2021/11/15 Sussex Conference “New Dynamics of East–West Migration and Migrant Integration Within Europe and Beyond”
Being a migration researcher often entails own experiences of migration. Consequently, as migration researchers, we are ourselves implicated in the phenomena we are studying. In this roundtable, we explore how our transnational researcher positionalities matter for our research, with a focus on mobilities between Eastern and Western Europe. We explore the intersections of different positions, such as those of “privileged researcher” and “Eastern European migrant”, and how these might link to other markers of difference like class, gender, ethnicity and differentiated whiteness.
After a short round of presentations and initial reflections the roundtable will take on a more interactive form, engaging with questions and comments from the audience.
Questions that we will be exploring will include:
- How do our own migration (hi)stories constrain our research foci?
- What does it mean to be a “transnational” researcher?
- How do we navigate insider and outsider positions, multiple research contexts and their different power dynamics and inequalities?
- How do different dimensions of our positions as researchers intersect- for instance, “privileged researcher” versus “Eastern European migrant”, situated in academic field often characterized by precarity?
Keywords: researcher positionality; intersectionality; migration; fieldwork; feminist methodologies
Relational approach has become popular in many fields of social scientific research, but less so in citizenship studies. While it was introduced rather early by Margaret Somers (1993, 1994), the impact of relationalism on advancement of the field as a whole has remained rather limited (Isin & Turner, 2002). This session will analyze different types of relational approaches in the field of citizenship studies by focusing on their meta-theoretical assumptions, based on respective accounts of group formation. Common starting point of all relationalist approaches is the idea of overcoming of typological thinking found in substantialist approaches, for example by reframing citizenship without ontological difference between internal/external, oriental/occidental, local/foreigner etc. In presenting different approaches to understanding citizenship and identities as embodied political resource mobilizations in the context of Bourdieusian asymmetrical field, we will explore how citizenship is better understood as political subjectivity where conflictual, overlapping, contradictory dynamic identities or forms of belonging not only co-exist but also flourish. We aim to address the question of under what conditions is overcoming of meta-theoretical dualisms possible? If one accepts that groups cannot be formed without imposing of certain types of closures and hierarchies, the following question arises: why do we expect that some types of closures and hierarchies based on other meta-theoretical dualisms will be preferable, as compared to the ones performed, for example, by the Orientalizing strategies? If Occident is rendered peripheral, does not centering of the Orient as the ground of conceptualization of key social science notions repeat the same problem of privileging the one and subordinating the other ground?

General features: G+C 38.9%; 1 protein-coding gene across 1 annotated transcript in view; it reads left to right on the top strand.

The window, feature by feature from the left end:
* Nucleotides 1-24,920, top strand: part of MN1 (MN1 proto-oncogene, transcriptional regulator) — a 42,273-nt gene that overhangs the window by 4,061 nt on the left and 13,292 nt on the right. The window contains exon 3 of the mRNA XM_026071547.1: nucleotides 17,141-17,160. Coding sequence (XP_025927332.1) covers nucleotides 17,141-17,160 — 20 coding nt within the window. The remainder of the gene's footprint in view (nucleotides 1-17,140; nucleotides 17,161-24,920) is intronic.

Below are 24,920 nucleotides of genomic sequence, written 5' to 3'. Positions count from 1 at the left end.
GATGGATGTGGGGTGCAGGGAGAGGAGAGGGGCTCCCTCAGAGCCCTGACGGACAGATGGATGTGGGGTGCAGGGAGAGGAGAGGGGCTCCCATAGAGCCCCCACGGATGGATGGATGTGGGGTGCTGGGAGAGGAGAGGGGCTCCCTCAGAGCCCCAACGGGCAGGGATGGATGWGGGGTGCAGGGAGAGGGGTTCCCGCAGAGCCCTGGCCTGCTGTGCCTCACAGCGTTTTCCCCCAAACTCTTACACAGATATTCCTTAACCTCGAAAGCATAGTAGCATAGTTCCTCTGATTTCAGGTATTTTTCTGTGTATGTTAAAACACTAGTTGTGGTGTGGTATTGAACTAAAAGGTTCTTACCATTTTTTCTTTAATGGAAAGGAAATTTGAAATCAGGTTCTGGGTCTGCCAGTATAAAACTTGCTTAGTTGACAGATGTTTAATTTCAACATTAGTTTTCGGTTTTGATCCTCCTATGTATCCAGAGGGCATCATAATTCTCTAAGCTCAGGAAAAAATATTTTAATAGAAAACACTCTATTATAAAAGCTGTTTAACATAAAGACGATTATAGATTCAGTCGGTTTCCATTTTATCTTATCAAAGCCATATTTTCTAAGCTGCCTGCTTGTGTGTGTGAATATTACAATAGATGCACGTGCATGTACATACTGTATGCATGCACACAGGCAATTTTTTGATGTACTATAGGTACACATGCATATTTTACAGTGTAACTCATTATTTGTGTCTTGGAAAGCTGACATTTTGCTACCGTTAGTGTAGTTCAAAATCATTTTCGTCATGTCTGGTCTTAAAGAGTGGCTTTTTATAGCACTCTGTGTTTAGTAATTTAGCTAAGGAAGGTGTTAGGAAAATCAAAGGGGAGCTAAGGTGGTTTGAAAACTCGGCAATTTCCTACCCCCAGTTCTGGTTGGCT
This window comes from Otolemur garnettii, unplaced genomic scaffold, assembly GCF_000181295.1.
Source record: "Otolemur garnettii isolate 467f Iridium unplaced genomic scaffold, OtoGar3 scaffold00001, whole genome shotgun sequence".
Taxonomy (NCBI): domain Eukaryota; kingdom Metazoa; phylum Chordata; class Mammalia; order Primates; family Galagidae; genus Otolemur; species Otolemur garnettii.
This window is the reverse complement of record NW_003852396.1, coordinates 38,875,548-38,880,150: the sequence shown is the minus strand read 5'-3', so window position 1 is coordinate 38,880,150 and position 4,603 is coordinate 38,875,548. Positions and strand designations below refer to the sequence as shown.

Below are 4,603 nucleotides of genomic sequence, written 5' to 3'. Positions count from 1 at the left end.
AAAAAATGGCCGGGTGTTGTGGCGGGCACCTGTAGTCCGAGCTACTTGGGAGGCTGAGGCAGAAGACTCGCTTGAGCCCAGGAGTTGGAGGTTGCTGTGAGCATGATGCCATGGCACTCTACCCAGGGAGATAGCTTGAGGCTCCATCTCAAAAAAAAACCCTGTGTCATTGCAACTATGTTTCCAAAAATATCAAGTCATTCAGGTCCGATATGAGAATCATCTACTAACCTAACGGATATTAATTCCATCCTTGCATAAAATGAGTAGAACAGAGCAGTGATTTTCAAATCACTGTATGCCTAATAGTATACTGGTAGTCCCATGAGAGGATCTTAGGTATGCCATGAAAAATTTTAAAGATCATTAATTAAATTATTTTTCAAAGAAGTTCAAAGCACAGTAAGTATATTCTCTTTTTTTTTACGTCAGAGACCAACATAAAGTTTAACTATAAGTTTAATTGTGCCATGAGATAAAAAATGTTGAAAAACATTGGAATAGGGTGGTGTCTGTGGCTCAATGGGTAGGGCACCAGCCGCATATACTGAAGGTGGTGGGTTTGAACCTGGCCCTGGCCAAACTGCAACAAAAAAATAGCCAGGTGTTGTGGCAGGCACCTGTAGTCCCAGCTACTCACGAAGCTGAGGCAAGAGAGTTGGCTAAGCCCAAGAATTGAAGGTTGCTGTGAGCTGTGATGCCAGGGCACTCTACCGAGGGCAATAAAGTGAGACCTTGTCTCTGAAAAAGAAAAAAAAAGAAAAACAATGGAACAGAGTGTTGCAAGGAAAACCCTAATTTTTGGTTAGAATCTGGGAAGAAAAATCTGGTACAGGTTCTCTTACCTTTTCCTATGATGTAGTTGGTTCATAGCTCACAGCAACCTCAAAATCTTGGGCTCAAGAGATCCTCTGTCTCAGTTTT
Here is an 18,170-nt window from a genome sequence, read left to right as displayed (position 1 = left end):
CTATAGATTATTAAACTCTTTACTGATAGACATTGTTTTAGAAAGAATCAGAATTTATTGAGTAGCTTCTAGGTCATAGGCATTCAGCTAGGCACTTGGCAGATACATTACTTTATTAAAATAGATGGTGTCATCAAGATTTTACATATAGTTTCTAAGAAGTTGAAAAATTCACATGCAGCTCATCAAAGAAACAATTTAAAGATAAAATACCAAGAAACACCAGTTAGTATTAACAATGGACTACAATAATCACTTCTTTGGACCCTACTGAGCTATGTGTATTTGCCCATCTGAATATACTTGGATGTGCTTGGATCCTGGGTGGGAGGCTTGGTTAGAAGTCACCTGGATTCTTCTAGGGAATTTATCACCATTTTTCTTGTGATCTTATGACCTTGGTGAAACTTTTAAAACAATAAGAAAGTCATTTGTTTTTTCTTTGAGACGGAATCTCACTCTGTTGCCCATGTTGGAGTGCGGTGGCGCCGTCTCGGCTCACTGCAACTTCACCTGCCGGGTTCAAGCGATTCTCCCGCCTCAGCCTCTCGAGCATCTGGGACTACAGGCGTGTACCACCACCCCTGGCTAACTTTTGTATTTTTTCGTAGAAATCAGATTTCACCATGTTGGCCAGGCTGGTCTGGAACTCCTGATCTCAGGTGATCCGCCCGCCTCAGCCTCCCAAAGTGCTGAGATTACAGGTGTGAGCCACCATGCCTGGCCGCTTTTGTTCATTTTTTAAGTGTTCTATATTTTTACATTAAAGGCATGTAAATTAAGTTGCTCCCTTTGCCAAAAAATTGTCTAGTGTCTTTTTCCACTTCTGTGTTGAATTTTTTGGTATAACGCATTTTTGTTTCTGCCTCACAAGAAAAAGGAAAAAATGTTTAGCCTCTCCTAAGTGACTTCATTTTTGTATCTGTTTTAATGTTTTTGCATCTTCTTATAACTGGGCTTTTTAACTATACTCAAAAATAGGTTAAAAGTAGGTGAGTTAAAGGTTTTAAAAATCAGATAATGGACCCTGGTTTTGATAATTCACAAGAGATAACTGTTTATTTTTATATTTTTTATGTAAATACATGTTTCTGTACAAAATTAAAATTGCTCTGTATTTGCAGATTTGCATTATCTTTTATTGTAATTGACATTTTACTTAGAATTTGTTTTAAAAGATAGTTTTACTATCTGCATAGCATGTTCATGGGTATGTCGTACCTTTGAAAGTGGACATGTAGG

Raivo Vetik, Leif Kalev and Mari-Liis Jakobson, Tallinn University
Nawal Shaharyar, Tallinn University
Engin Isin, Queen Mary University of London
Vitor Lopes Andrade, University of Sussex
Sandra King-Savic, University St. Gallen
Sara Fikry Abdelshafy Eltokhy
Aleksandra Lewicki, University of Sussex
Oksana Shmulyar Gréén, Charlotte Melander and Ingrid Höjer, University of Gothenburg
Sabrina Colombo, Free University of Bolzano/Bozen
Penny Koutrolikou, Emmy Karimali and Filyra Vlastou, National Technical University of Athens; Eirini Avramopoulou, Panteion University
Aleksandra Szkudlarek, University of Warsaw
Traute Meyer and Paul Bridgen, University of Southampton
Berfin Nur Osso, University of Helsinki
Anita Brzozowska and Karolina Madej, University of Warsaw
Giulia Marroccoli, Tanja Schroot and Loris Botto, University of Turin
Mette Ginnerskov-Dahlberg, Södertörn University and Uppsala University
Milena Błahuta, University of Warsaw